The Washington Suburban Sanitary Commission adopted yesterday a new "conservation-oriented" water and sewer rate for both homes and businesses that will lower costs for those who conserve and increase them for those who use more.

The new rate structure will take effect Jan. 1 in Montgomery and Prince George's counties.

The change is a reversal of the standard practice of rewarding larger users with discounts - a practice that still prevails both for water and power consumers in most parts of the country.

Critics, particularly members of the Prince George's County Council, have argued that the new system will hurt large families and employers using alot of water.

Advocates, including WSSC general manager Robert McGarry, have said that the new structure will simply encourage conservation at a crucial period of water shortage in the region.

For the typical consumer, the average cost - according to WSSC figures - will increase by about 5 per cent. For the conservationist who really cuts back, savings could range as high as 40 per cent, while the excessive water users could pay up to 26 per cent more.

The new rate structure charges - depending upon the amount of consumption - between 36 cents and up to $1.05 per 1,000 gallons of water used. For sewer usage, the costs range between 45 cents up to $1.31 per 1,000 used.

According to a survey by the WSSC staff, large water consuming companies such as J & M Dry Cleaning, Marlow Heights Shopping Center and Pepsi Cola Bottling Company, will pay increases ranging between $300 and $3,000 when the new rate goes into efect.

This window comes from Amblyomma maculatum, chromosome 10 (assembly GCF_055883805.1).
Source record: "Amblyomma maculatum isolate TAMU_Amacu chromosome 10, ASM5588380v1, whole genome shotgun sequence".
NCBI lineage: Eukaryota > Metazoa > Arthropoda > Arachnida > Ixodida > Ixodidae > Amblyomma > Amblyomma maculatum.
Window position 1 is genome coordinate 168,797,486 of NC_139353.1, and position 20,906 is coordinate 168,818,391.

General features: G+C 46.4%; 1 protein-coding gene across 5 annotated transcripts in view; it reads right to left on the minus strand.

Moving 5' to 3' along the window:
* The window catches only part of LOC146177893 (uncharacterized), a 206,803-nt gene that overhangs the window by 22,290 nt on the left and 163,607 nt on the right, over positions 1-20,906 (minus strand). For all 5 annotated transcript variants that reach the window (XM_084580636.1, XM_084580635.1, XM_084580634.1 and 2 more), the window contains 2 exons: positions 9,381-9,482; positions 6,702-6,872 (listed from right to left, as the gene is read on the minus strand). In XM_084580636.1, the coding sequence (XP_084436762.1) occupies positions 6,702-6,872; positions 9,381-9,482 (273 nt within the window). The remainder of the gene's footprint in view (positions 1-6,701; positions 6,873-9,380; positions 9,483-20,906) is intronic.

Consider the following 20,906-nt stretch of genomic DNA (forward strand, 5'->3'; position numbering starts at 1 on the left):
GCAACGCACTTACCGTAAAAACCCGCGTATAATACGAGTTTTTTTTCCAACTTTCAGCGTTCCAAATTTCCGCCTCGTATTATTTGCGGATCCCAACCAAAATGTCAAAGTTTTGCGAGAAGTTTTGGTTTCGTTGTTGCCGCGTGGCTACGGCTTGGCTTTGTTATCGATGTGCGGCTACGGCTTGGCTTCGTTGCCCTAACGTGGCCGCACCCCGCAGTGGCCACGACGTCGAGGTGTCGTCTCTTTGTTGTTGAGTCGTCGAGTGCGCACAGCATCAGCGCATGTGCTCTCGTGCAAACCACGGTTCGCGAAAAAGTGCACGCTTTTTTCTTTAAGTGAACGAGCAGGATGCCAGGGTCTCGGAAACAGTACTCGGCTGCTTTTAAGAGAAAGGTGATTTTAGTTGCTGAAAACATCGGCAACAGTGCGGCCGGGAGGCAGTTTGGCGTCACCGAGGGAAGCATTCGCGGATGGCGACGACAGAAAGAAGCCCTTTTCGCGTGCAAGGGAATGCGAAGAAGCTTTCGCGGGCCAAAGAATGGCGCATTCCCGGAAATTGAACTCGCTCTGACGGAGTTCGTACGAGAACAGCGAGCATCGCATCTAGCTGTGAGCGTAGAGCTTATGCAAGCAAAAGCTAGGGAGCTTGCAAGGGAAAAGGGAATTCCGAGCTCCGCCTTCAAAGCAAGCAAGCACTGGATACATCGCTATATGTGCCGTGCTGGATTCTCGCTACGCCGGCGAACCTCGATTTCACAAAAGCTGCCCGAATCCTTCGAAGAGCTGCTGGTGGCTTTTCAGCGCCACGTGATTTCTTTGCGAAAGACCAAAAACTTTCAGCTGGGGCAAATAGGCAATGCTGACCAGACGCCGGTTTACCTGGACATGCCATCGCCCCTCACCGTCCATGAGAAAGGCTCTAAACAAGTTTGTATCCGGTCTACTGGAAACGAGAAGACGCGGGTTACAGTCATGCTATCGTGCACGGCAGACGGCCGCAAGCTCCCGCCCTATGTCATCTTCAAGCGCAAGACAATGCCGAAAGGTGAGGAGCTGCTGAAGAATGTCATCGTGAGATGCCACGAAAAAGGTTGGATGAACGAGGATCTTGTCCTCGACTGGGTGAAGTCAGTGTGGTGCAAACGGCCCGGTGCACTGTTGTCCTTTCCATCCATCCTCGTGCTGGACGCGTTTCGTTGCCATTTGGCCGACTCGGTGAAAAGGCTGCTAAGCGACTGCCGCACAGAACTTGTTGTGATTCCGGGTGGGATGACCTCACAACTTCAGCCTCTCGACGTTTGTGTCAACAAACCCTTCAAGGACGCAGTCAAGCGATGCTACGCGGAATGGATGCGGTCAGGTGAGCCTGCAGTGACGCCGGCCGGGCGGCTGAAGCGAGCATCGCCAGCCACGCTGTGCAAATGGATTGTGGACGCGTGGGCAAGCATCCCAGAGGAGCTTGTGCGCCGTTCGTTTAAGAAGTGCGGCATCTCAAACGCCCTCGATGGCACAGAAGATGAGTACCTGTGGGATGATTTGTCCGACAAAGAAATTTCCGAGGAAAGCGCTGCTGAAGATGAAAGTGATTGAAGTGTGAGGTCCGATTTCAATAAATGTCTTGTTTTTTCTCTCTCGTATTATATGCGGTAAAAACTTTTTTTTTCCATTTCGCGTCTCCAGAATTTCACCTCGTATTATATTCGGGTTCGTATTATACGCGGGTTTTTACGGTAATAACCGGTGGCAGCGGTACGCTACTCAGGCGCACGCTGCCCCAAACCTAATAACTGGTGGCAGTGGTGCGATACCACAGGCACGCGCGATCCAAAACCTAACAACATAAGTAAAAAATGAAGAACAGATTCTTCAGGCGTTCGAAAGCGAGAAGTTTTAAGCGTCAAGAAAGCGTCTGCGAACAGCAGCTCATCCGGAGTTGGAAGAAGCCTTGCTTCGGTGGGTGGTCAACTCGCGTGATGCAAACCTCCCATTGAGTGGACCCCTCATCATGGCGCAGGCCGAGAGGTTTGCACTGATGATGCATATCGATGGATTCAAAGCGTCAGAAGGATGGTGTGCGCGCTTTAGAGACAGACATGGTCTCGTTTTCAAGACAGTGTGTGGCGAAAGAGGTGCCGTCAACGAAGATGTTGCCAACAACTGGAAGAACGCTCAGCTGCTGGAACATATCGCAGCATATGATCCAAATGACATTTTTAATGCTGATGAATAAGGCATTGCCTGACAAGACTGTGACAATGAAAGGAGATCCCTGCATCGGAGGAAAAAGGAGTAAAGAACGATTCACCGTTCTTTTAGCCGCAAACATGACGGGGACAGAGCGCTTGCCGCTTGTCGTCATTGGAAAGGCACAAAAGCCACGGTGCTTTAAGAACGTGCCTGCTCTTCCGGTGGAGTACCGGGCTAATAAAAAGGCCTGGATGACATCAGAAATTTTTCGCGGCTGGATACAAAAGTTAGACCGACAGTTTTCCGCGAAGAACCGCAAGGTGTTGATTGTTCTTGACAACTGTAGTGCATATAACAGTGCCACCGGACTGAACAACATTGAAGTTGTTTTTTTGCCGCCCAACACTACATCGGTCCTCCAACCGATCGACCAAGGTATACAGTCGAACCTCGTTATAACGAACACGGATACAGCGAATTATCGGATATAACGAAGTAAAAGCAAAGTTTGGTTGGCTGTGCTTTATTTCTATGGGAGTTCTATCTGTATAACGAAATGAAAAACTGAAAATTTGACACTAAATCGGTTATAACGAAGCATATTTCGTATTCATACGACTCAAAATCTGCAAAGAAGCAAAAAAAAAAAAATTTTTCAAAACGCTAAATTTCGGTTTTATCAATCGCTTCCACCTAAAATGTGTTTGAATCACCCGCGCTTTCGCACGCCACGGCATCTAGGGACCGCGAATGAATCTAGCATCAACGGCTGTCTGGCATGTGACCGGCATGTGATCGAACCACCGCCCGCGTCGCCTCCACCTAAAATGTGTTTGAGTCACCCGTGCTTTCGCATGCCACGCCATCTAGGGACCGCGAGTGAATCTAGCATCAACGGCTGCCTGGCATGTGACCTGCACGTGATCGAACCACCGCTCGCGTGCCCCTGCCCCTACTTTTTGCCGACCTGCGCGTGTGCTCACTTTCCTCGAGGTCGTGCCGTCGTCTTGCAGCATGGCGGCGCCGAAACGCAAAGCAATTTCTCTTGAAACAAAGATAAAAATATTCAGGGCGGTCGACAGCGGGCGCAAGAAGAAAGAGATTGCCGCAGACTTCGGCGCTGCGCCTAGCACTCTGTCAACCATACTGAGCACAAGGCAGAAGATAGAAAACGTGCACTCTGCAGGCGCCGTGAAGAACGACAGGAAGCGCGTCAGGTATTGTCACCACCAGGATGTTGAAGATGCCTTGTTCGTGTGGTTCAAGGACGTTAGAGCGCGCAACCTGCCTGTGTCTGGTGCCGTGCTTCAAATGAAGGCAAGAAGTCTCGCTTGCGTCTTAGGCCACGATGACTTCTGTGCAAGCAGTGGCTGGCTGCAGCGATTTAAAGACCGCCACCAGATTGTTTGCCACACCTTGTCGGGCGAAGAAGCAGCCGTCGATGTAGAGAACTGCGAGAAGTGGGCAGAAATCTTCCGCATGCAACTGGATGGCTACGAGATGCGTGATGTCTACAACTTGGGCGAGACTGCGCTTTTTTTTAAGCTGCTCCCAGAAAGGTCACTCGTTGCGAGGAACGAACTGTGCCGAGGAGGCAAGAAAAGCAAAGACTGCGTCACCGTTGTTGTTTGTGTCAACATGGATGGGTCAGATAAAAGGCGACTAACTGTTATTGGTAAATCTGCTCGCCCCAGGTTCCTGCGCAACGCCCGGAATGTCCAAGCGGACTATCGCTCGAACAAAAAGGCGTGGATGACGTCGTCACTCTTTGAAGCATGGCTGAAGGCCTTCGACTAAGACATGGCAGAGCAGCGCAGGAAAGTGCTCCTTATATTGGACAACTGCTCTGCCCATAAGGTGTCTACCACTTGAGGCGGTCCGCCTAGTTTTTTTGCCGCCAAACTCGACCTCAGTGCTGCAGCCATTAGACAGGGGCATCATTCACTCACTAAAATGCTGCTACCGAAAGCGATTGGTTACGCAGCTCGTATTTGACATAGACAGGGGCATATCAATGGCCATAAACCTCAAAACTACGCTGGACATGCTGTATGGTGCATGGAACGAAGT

"In some respect these large water-dependent companies are responsible for the big facilities we have to build to cope with peak period water consumption . . . why shouldn't they pay more?" said Vera Berkman, WSSC chairwoman.

Several spokesmen for smaller, water-dependent companies such as car washes, restaurants and dry cleaners expressed concern about the rate change, but added that the increases in their water and sewer bills will be passed on to their customers.

"We will probably put in a water reclaim (recycling) system like the one on our Fairfax County car wash," said a spokesman for Beltsville Car Wash, who added that up to this point it was not "necessary" to install that type of water conserving system.

For cost conscious water users WSSC has recommended a number of steps that can help reduce the average water bill.

WSSC suggests that the consumer "flush the toilet sparingly," water outdoor plants by hand and and reduce the number of baths and showers taken.

WSCC also reminds consumers to check for water leaks and to turn off the water tap when brushing teeth.

The decision comes in the context of recurring water shortages throughout the metropolitan area. The WSSC last summer implemented special conservation measures following the breakdown of one of its main pumping stations.

The bicounty agency also made an experimental and successful effort at intensive conservation called "camel week" to prepare customers for future shortages.

Many Northern Virginians were also placed on a conservation footing during the fall following a long, dry spell that drastically reduced the level of the Occoquan reservoir.